Can my stepfather keep us from seeing Mom and getting her will?

A fellow caregiver asked...

My mother fell twice and now has early Alzheimers. The doctors are putting her in a home to be rehabilitated. Her husband is 84 and not in the best of health. He is the meanest man I've every known. We were we not able to go see Mom at home before all this happened. He had run us all off. My mother has six children alive and we are concern about her. She has a will leaving me as her excecutor, but if I can not go to the house to get it, I won't be able to take care of it. My brothers and I only want the pictures of our past my mom has in the event she passes. Dear God I don't want her too, I miss going to see her. The only contact her husband would allow us was talking on the phone. He never let us know she had fallen, we found out own our own. Please let me know if I have any recourse in this matter.

Expert Answer

Barbara Repa, a Caring.com senior editor, is an attorney, a journalist specializing in aging issues, and the author of Your Rights in the Workplace (Nolo), now in its 10th edition.

In a weird way, your mother's fall might have offered you an opportunity. Now that she's safely ensconced in a facility while mending, her husband no longer controls who comes to see her and when. So you and your brothers may now be able to reestablish some relationship with her, even if she sometimes may seem addled or forgetful.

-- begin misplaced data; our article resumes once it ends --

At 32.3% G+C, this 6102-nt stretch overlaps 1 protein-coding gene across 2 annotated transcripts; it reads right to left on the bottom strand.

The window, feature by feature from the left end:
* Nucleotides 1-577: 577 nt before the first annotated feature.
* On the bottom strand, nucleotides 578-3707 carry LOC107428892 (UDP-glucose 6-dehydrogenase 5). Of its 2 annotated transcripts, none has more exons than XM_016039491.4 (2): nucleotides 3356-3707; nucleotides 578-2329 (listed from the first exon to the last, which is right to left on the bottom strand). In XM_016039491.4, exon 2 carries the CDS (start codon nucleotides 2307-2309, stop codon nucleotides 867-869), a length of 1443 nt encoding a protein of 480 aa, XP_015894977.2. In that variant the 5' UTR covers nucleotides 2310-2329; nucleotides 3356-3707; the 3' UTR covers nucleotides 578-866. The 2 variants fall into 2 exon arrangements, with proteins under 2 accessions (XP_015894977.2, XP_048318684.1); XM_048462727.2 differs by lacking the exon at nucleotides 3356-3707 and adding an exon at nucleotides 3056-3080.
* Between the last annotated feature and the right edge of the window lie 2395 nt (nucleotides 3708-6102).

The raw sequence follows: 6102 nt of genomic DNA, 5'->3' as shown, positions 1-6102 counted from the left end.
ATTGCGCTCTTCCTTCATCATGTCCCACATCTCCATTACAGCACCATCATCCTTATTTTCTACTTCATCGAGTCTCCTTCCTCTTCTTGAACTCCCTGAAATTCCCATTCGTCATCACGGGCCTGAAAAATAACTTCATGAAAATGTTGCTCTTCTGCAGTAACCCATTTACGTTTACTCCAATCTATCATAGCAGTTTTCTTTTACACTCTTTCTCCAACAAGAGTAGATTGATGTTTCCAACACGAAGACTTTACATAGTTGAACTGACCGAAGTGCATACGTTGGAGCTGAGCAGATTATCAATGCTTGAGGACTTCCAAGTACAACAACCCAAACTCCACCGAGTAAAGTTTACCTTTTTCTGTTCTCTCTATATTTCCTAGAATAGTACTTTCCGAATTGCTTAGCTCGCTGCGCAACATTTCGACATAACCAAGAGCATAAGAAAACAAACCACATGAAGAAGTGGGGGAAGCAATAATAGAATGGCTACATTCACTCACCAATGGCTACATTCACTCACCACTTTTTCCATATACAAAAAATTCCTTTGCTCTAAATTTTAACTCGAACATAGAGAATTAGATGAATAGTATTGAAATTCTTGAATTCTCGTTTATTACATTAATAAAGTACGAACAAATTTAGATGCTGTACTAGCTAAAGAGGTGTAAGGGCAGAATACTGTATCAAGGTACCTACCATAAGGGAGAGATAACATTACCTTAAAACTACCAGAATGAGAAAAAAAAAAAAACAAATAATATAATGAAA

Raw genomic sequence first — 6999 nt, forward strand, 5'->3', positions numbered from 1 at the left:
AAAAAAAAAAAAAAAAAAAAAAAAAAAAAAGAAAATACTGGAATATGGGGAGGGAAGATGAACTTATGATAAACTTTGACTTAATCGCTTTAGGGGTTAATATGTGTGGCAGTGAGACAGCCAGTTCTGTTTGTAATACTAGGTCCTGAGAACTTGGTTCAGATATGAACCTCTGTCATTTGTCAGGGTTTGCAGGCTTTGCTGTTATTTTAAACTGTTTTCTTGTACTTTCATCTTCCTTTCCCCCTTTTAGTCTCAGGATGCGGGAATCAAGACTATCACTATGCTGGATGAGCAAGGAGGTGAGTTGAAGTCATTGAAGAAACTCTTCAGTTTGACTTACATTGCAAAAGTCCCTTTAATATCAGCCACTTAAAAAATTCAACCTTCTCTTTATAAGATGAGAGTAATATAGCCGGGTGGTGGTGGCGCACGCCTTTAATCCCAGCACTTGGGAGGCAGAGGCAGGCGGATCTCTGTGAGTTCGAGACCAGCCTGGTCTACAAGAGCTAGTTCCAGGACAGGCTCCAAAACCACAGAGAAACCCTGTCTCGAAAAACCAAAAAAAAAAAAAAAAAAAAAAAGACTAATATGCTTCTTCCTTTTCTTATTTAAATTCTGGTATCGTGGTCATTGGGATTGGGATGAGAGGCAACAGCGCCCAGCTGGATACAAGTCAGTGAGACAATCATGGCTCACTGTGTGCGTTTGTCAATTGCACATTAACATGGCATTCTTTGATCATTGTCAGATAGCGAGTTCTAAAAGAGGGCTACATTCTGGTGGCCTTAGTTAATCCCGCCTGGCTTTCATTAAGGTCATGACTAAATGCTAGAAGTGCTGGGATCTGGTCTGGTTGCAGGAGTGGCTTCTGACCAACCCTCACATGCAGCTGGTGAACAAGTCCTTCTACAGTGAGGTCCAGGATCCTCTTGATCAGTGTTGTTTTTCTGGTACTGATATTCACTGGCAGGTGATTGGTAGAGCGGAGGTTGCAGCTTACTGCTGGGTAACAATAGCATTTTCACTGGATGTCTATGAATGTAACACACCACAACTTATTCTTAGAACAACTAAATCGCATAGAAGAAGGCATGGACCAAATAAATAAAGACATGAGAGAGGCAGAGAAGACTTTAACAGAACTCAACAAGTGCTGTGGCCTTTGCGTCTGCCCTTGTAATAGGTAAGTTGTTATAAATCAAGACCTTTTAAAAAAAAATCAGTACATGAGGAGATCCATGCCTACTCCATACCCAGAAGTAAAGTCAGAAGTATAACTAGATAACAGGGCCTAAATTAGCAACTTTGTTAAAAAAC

If you anticipate problems or a potential run-in with your mother's husband over this, you might contact the facility first to explain your situation. The patient representative, ombudsman, or facility administrator may be able to help with a solution, such as scheduled visits so that you can all avoid the stress of being in the room at the same time.

And one of these people, or potentially a family mediator, may be helpful in finding solutions that would allow you and your siblings to maintain a relationship with your mother if and when she is able to go back home again.

The matter of your mother's will is on a slightly different footing. If your mother is able to comprehend your dilemma, she may also be willing to intercede"”and either direct her husband to turn over the document, mail it to you, or have someone else do the mailing. If none of these options seem viable, find out whether your mother had a lawyer help draft her will"”and consider contacting him or her.

There is a possibility the attorney would not relinquish the will until your mother's death, but at least you could live with the peace of mind that you will have access to the document when needed.